Thakur set up a mobile office in the hotel lobby and got the systems back on track for his team. He also made a new connection in LeCourt.
“LeCourt is so cool. We chatted a lot,” Thakur said, reflecting on how glad he was to see LeCourt, and how the simple
Local school systems were among those hit hardest by the fast-moving storm. They closed as the snow came, and many school buses got out to take students home, but several ended up trapped on the roads. The drivers, after idling for hours, eventually had to bring hundreds of children back so they could spend the night in school gyms, cafeterias and hallways.
As the teachers, administrators and bus drivers worked to keep students safe. Adrienne White, finance manager, and an active school volunteer in her personal life, was moved by the stories of quick action by school staff.
“As I saw all these stories, it just dawned on me that we’ve got to do something to recognize and show appreciation for them,” White said of teachers and bus drivers.
White saw a TV news report about an elementary school in Northwest Atlanta, where children spent the night on mats. “The buses didn’t get there,” White said, thinking about parents who were also stuck on roads and unable to reach their children. “I can’t imagine what it would be like.”
White had a brainstorm. After this was all said and done, she thought, it would be a great idea to see if local businesses could help support the school staff in some way. She emailed several Atlanta-area spas and wellness centers, asking if they would be willing to do something. One local spa agreed, setting up a program via its Facebook page to provide free massages and other services to bus drivers, teachers and administrators.
White says she was thrilled to help the community get involved in helping to say thanks to the schools for their efforts.
“I was absolutely elated that regular citizens could reach out to the businesses to benefit people they don’t even know,” she said. “Whether we have children or no children in the schools, the work that (educators) do is invaluable. They are taking care of the next generation. That’s our most precious asset.”
Raghav Balasubramanian won’t soon forget his new hire orientation. Balasubramanian, global template and technology lead for our Bottler Services Group, started three months ago. On the morning of the storm, he attended meetings at the AOC and toured a nearby bottling plant.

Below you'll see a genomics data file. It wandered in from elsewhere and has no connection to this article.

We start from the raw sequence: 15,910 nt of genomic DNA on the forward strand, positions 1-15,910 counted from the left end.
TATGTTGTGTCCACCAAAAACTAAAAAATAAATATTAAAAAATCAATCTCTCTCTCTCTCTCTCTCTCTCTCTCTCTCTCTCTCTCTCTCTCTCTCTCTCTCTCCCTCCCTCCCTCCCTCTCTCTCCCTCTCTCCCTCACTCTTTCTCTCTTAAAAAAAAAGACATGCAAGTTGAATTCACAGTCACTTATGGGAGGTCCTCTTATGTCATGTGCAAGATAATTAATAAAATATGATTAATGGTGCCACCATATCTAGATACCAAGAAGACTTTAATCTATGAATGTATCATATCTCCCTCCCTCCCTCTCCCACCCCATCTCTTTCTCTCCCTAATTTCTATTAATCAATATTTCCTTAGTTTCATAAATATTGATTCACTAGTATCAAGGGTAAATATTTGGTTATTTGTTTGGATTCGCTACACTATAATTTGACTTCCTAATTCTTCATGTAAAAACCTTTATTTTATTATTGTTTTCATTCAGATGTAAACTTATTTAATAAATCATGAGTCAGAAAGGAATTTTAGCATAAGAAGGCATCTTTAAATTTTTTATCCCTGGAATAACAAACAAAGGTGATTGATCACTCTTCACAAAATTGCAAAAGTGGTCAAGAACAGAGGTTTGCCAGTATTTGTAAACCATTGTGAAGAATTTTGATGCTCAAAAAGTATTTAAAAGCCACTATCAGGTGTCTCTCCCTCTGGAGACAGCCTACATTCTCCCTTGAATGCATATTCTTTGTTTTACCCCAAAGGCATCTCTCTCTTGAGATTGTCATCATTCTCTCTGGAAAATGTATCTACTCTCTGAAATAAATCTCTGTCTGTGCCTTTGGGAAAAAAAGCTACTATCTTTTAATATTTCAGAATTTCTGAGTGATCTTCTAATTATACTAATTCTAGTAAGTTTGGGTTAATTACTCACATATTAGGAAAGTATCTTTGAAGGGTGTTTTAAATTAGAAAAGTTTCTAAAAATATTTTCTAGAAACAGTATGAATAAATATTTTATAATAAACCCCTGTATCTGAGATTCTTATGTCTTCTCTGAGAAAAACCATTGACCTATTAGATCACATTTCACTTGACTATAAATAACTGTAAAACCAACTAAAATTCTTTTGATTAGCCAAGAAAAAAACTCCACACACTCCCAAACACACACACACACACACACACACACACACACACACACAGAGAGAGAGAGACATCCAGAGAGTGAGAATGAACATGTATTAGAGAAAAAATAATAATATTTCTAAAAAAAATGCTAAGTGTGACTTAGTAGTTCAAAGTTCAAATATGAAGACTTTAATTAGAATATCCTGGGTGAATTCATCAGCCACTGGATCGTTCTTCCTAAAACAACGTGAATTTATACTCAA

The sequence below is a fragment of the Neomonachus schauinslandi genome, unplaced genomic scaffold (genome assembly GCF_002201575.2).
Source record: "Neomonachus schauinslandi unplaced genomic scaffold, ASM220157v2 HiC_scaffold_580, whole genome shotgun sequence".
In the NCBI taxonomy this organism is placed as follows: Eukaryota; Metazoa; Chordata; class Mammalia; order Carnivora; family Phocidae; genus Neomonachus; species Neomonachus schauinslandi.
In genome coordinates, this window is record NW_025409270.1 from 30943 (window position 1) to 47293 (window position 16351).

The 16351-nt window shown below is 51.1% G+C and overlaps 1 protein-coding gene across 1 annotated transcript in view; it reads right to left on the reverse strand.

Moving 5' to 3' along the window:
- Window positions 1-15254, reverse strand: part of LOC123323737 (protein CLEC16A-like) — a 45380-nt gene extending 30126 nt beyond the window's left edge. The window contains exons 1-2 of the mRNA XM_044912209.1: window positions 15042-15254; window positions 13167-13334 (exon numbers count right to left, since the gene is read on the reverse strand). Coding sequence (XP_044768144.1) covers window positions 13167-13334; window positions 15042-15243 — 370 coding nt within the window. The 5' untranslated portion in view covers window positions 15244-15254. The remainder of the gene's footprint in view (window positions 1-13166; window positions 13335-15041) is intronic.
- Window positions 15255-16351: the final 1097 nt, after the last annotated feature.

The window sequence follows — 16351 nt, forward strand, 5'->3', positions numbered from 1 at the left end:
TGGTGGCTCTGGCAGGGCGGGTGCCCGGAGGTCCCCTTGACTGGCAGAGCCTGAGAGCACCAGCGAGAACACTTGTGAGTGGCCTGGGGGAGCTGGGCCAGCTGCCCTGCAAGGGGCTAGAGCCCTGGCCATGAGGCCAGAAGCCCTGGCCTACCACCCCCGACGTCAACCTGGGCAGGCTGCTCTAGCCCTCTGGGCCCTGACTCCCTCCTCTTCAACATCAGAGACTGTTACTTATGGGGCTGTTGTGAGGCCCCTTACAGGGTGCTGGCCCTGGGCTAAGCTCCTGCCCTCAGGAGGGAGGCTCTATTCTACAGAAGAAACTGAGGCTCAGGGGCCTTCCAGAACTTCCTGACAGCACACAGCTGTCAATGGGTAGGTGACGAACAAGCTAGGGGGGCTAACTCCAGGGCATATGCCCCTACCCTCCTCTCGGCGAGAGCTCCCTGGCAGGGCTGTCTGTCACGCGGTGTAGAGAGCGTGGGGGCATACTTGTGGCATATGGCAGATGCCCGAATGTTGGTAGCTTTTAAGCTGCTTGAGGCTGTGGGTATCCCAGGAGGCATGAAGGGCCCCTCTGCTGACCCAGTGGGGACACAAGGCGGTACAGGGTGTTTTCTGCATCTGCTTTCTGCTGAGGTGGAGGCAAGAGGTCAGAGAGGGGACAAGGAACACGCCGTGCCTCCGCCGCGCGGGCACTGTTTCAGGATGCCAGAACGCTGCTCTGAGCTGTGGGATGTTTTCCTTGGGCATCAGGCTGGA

As the initial flurries turned heavier and the roads iced over, he and the other new hires camped out at the visitors’ lounge of the AOC. Marketing colleagues gave him blankets and he was able to use the HealthWorks facilities. He was already excited to be working for the
“Everything from security team members helping out with food and providing access to lounge areas, to fellow associates making coffee and giving me blankets to stay warm,” Balasubramanian said, “it all just confirmed my belief that I am indeed working for the best company in the world.”
For Virginia Brock and a group of fellow motorists shivering in their cars, an office complex parking lot near the highway became a ticket to warmth.
By 8:30 p.m. Tuesday night, Brock, a project coordinator in Coke's Corporate Public Affairs & Communications group, had already spent eight hours on the road, traveling only 10 miles. She was running out of gas. The brightly lit parking seemed a place to get some sleep and continue her journey when roads improved.
One by one, other cars pulled up as well, Brock said. Around 10:30 p.m., a man who only identified himself as “Dan” emerged from the complex. He’d seen the cars pulling in and wanted to check on them. One of the stranded drivers asked him if she and her family could go into the office to warm up. Dan looked around, seeing all the other cars, Brock said, and invited everyone inside.
“We all looked at each other and smiled,” Brock said. “No words could describe how grateful we were to be inside and not be alone.”
Dan handed out snacks and
Drivers kept arriving, Brock said, including an out-of-town couple who showed up at 5 a.m. Wednesday. “The driver was diabetic and so was his wife. He was so cold, so we put the heater by him.”
Though the group spent the night, sharing camaraderie and their individual stories, they never exchanged names. “We all sat together for hours with our coats, hats and gloves on, ready to leave at any time,” Brock explained. At daybreak, the group went their separate ways. Brock says the experience reiterated a kindness that prevailed during the storm.
“I am indebted to Dan and the wonderful people I met, and those who stayed in contact with me," she said. "It warms the heart to know in a crisis people truly do pull together.”